Investigating Holocaust education through the personal stories of history teachers.
Gouws, Brenda Raie.
MetadataShow full item record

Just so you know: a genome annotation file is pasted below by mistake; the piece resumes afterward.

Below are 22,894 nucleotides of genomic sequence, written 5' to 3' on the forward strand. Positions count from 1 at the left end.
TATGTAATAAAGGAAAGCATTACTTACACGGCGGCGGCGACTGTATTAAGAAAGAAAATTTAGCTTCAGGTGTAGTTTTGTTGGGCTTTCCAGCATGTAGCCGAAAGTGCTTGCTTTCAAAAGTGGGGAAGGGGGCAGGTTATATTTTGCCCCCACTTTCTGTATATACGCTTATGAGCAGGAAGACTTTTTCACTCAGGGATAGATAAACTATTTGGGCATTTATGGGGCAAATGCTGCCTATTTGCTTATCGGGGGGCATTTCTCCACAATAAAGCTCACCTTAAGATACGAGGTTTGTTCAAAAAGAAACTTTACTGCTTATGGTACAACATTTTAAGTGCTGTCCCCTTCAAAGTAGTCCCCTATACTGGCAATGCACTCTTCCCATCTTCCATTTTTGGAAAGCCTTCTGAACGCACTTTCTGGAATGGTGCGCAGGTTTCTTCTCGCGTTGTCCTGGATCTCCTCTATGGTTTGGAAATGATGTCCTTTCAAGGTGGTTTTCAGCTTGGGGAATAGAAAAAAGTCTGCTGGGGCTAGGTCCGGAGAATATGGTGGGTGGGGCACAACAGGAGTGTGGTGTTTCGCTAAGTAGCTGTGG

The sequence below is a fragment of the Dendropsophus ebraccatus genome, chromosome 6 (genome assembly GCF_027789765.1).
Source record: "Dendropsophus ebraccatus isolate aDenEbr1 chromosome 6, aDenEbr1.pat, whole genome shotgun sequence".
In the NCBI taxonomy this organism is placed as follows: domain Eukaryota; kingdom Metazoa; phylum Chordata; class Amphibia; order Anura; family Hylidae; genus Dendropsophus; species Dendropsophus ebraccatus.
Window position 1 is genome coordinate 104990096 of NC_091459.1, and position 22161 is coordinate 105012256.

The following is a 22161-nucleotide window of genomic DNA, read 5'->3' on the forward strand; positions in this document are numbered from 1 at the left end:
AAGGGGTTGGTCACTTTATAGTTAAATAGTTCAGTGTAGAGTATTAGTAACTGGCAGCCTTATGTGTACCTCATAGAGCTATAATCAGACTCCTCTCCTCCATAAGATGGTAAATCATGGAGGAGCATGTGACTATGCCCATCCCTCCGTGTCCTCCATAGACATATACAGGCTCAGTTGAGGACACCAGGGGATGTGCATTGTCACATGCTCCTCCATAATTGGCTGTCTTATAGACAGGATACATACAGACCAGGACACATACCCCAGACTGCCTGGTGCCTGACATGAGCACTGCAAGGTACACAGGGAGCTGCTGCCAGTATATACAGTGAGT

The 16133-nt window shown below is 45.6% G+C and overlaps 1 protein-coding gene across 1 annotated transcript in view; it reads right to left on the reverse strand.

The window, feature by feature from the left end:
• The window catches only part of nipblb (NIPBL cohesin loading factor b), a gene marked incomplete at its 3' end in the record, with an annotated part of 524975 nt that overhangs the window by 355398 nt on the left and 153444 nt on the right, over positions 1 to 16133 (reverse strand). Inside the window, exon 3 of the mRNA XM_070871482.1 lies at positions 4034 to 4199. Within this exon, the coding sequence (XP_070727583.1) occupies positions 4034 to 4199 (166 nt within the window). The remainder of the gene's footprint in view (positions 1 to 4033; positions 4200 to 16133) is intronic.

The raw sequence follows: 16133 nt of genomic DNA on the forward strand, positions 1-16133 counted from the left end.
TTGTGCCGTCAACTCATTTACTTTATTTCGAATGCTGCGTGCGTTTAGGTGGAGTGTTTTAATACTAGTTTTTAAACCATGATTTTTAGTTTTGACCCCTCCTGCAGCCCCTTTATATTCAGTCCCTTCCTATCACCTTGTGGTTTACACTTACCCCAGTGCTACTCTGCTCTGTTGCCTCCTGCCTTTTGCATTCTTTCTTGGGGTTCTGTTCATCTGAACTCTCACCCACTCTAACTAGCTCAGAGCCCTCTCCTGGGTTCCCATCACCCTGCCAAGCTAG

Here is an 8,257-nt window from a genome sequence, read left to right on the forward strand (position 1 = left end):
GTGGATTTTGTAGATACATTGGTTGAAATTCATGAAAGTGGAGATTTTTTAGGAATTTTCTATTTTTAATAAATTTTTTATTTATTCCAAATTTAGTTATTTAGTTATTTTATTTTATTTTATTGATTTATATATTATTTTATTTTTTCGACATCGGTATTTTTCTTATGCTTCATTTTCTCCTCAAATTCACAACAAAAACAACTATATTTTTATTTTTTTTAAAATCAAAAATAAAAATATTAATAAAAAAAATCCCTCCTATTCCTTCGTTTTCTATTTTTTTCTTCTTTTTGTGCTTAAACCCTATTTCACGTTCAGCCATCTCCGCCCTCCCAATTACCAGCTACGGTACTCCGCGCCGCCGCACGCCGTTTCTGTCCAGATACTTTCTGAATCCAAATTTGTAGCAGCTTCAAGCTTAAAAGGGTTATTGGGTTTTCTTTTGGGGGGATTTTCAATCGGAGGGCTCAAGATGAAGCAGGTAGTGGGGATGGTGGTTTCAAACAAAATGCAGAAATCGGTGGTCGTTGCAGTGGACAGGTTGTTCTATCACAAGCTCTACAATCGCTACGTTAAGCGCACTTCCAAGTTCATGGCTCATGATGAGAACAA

This study is an investigation into Holocaust education through the personal stories of history teachers. It answers two research questions: what are the personal stories of history teachers and how do these stories shape their teaching of the Holocaust? Following narrative inquiry theory and methodology, the study examines the personal stories of seven history teachers in KwaZulu-Natal who teach the Holocaust as part of the Curriculum and Assessment Policy Statement for History in a post-apartheid, post-colonial context. Whilst some history teachers in South Africa have taken part in targeted Holocaust education workshops, the majority have not. This study focuses on those history teachers who teach the Holocaust with only the curriculum, textbook and personal stories at hand. Responding to the first research question, the restoried stories of the seven participants are told. To answer the second research question, I conducted a cross-story thematic analysis of the restoried stories to find common themes and categories and thereby develop a deeper understanding of how the Holocaust is taught in South African schools. The study draws on the theories of Clandinin and Connelly to theorise that history teachers use their personal stories to teach this complex, emotive topic to fourteen- and sixteenyear-old learners, the majority of whom have had little or no contact with Jews. It also seeks to expand the body of methodological knowledge and pushes narrative inquiry boundaries by telling the restoried stories in a manner that narrativises real events and places them in a creative setting. The result is a model for assessing history teachers’ personal story usage in Holocaust education. It illustrates that history teachers tell both overt and veiled stories. Overt stories are educative, societal, connective and biographical in nature, while veiled stories are both seen and unseen. There are even irrelevant stories, depending on what transpires in the Holocaust classroom. And finally, there are stories that are not told; submerged stories that lie below the surface but nonetheless shape the teaching of the Holocaust. The study concludes with ways in which the thesis adds new knowledge to the body of work on Holocaust education and history teachers’ personal stories.